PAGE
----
@bcyy, I understand what you're saying. Another thing is how M&S food products are much more expensive than cheaper priced goods from rival supermarkets - and yet, often as not the latter tastes just as good if not better! I suppose it's mostly down to personal preference. Lidl has some great bargains, especially remember a tub of peach yoghurt that was deliciously creamy. But not so much a particular pasta sauce - it was watery and not altogether pleasant - and didn't match up to well-known, admittedly more expensive brands. Some things are hit and miss whatever the cost. Hmm, sounds like a worthy proverb.
Marks & Spencer, Lidl a good bargain... Sounds like you live in the UK. :-)
My only experience with Lidl was in Germany, where I got a lot of high-quality products, including a bottle of passionfruit juice and some local cheese. It didn't strike me as being a bargain, though. I am more used to the prices of Metro when it comes to German supermarkets.
Just to keep this conversation appropriate for this forum, can you believe that I once picked up two brand new copies of Creature of Havoc for the equivalent of $1.50 each? Now that's a bargain!
Also, if we're talking about prices instead of resources expended, I can provide yet another pretty extreme example: I am entitled to heavily subsidised housing, which costs me only $20/month (yes, 20, not a typo) to rent, and which I take maximum advantage of. Many of my colleagues, who also have access to the same subsidised housing, however, choose to buy houses priced at $400/sqft instead.
Hey Fighting Fantasy fans! You can get a PDF copy of the third sequel to Out of the Pit, entitled Return to the Pit, at Bundle of Holding, where it is on sale with a bunch of Advanced Fighting Fantasy second edition PDFs:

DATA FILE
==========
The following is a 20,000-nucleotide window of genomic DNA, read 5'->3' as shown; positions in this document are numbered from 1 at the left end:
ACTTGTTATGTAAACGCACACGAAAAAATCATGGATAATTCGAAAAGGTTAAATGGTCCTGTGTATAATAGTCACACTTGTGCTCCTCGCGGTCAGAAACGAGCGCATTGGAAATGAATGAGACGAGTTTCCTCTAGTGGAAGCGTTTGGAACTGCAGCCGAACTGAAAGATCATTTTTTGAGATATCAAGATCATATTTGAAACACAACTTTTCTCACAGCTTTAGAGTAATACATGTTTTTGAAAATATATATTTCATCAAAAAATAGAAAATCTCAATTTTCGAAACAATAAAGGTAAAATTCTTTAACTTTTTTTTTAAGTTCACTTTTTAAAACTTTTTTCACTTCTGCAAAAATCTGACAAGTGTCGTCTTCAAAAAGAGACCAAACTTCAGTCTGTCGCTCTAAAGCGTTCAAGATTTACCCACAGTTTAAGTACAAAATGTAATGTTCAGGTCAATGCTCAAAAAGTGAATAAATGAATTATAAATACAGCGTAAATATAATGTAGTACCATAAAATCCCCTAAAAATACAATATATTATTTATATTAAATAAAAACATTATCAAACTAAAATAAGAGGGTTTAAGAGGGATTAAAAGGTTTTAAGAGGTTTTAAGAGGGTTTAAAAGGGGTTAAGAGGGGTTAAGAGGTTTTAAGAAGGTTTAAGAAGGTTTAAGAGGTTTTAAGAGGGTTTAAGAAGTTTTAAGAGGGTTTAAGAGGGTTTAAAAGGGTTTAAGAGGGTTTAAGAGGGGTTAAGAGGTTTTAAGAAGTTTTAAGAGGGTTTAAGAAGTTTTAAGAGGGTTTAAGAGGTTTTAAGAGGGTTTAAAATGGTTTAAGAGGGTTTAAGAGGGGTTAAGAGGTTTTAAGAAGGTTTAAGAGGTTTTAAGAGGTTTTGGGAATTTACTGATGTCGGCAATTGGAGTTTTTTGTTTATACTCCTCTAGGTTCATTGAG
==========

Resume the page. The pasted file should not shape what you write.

Just wanted to say thank you to the author for the immense effort that must have gone into putting this together. Anyone who enjoys ff will surely enjoy this one.
Specifically, the book is incredibly atmospheric. This is probably the books biggest strength. Every room is fascinating, even the ones your character does nothing in. And almost all of them are creepy. The sense of lurking dread is really, really well done.
My only criticisms are that the books is a little overstuffed with things to keep track of (take COPIOUS notes), and that the book is incredibly, incredibly difficult. I’ve read through it several times and still have no idea what the “best” way to get through is.
But really, really: If you enjoy ff gamebooks you will love this book! Super-compelling!
I've spotted on Amazon 'Assassins of Allansia' by Ian Livingstone. It will be released in September of this year. I'm wondering if Charlie Higson and Jonathan Green might be doing any more FF? Since they've clearly dropped the 'Steve Jackson and Ian Livingstone presents...' from the cover of Scholastics titles (but not the FF logo), would it be possible for commissioned authors from the original Puffin series to return with ideas they didn't have a chance to have published during the mid-90's FF crash? I read on Titannica that Stephen Hand was at that time planning a third gamebook titled 'Blood of the Mandrakes'; wouldn't it be great if we had another 'Bloodbones' moment (or even several previously cancelled gamebooks) beginning to appear under Scholastic label! However, in the world of publishing, I'm not sure how realistic that would be. If asked, would the commissioned authors return to FF? Or are they to busy with other projects nowadays?
I heard that Stephen Hand wants nothing more to do with Fighting Fantasy. What would be cool is if some of the books here got the print treatment. However I'm sceptical as they seem to be aiming their books at a childrens' market now.
If true, that's a shame about Stephen Hand - he did some great adventures. Legend of the Shadow Warriors was one of my favourite FF titles. I was at Sixth Form college when it was released, bought it from a local bookshop during a free period. Distant memories, better days. 'Blood of the Mandrakes' would have evoked such fond memories.